7 PM | Picking out plastic | 12th July, 2019

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Context: Plastic waste and its management in India.

Rapid population growth, urbanization, and industrial growth have led to severe waste management problems in cities around the world. Simultaneous development in economic prosperity and industrialization often conflict with sound environmental considerations. Globally, nearly 140 million tons of plastics are produced each year. In India, around 4-5% of municipal solid waste (MSW) materials are post-consumer plastics.

Plastic Consumption:

35% of plastic consumption is in packaging, and 23% is in building and construction. Other relevant categories are transport (8%), electronics (8%) and agriculture (7%). Consumption of plastics in consumer goods is growing at an alarming rate, and much of this growth is likely to be rooted in rural areas.

The Present Scenario:

  • As per CPCB reports, plastic contributes to 8% of the total solid waste, with Delhi producing the maximum quantity followed by Kolkata and Ahmadabad.
  • Only 60% of the total plastic waste is being recycled. Households generate maximum plastic waste, of which water and soft drink bottles form a large number.
  • In India, around 43% of manufactured plastics are used for packaging purpose and most are of single use.

Future Demand:

  • An estimate by the Ministry of Petroleum and Natural gas suggests that the annual per capita consumption in India would be 20kgs by 2022.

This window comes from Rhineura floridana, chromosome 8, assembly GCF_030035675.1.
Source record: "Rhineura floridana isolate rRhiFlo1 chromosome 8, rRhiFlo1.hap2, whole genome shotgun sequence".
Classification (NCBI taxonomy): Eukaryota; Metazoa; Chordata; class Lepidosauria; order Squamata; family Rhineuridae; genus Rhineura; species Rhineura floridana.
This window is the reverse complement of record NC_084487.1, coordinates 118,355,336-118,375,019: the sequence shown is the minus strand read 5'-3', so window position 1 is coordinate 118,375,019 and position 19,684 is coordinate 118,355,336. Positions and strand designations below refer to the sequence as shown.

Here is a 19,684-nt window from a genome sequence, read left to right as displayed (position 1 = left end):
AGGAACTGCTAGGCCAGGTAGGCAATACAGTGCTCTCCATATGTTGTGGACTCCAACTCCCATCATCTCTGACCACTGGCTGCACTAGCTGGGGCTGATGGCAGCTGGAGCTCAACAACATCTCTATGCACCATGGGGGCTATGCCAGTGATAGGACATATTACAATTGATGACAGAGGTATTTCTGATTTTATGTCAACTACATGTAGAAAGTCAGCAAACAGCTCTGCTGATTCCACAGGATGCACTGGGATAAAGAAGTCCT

• India is third highest consumer of materials after China and USA. Economic Survey 2019 estimates that India’s demand for total material will double by 2030 at current rates of growth.
  • The retail sector expects e-commerce to grow from about $38.5 billion equivalent in 2017 to $200 billion by 2026.

Plastic in water bodies:

  • The seas near Mumbai, Kerala and the Andaman and Nicobar Islands are among the worst polluted in the world.
  • Plastic debris affects at least 267 species worldwide, including 86% of all sea turtle species, 44% of all seabird species, and 43% of all marine mammal species.
  • Significant amount of toxic heavy metals like copper, zinc, lead and cadmium recovered from plastic wastes from sea shores have an adverse effect on the coastal ecosystems. 
  • Lead and Cadmium pigments, commonly used in most of the plastics as additives are hazardous in nature and are known to leach out.
  • Several GHG gases are emitted from the landfills. Among them, carbon dioxide and methane constitute 90 to 98%.

Collection of plastic waste in India:

  • Plastic Waste Management Rules 2016 mandated the producers and brand owners to devise a plan in consultation with the local bodies to introduce a collect-back system. This system is known as the Extended Producers Responsibility (EPR).
  • CPCB has estimated the collection efficiency as 80.28% in 2014, out of which only 28.4% was treated. Remaining quantities were disposed in landfills or open dumps.
  • ULBs could take cue from some best practices followed in cities like Bangalore where Dry Waste Collection Centers have not only been established but also have a self-sustainable business model.
  • Need to establish a monetized collection model for plastic waste that has economic returns for all those involved.
  • Virgin plastics (e.g. those used in food packets, etc) should be collected separately because of the higher value it draws.

National Rules and Guidelines on Plastic Waste Management: The Plastic Waste (Management and Handling) Rules 2016, released by the MoEF in 2016, offer a series of directives to all urban and rural local bodies (Gram Panchayats).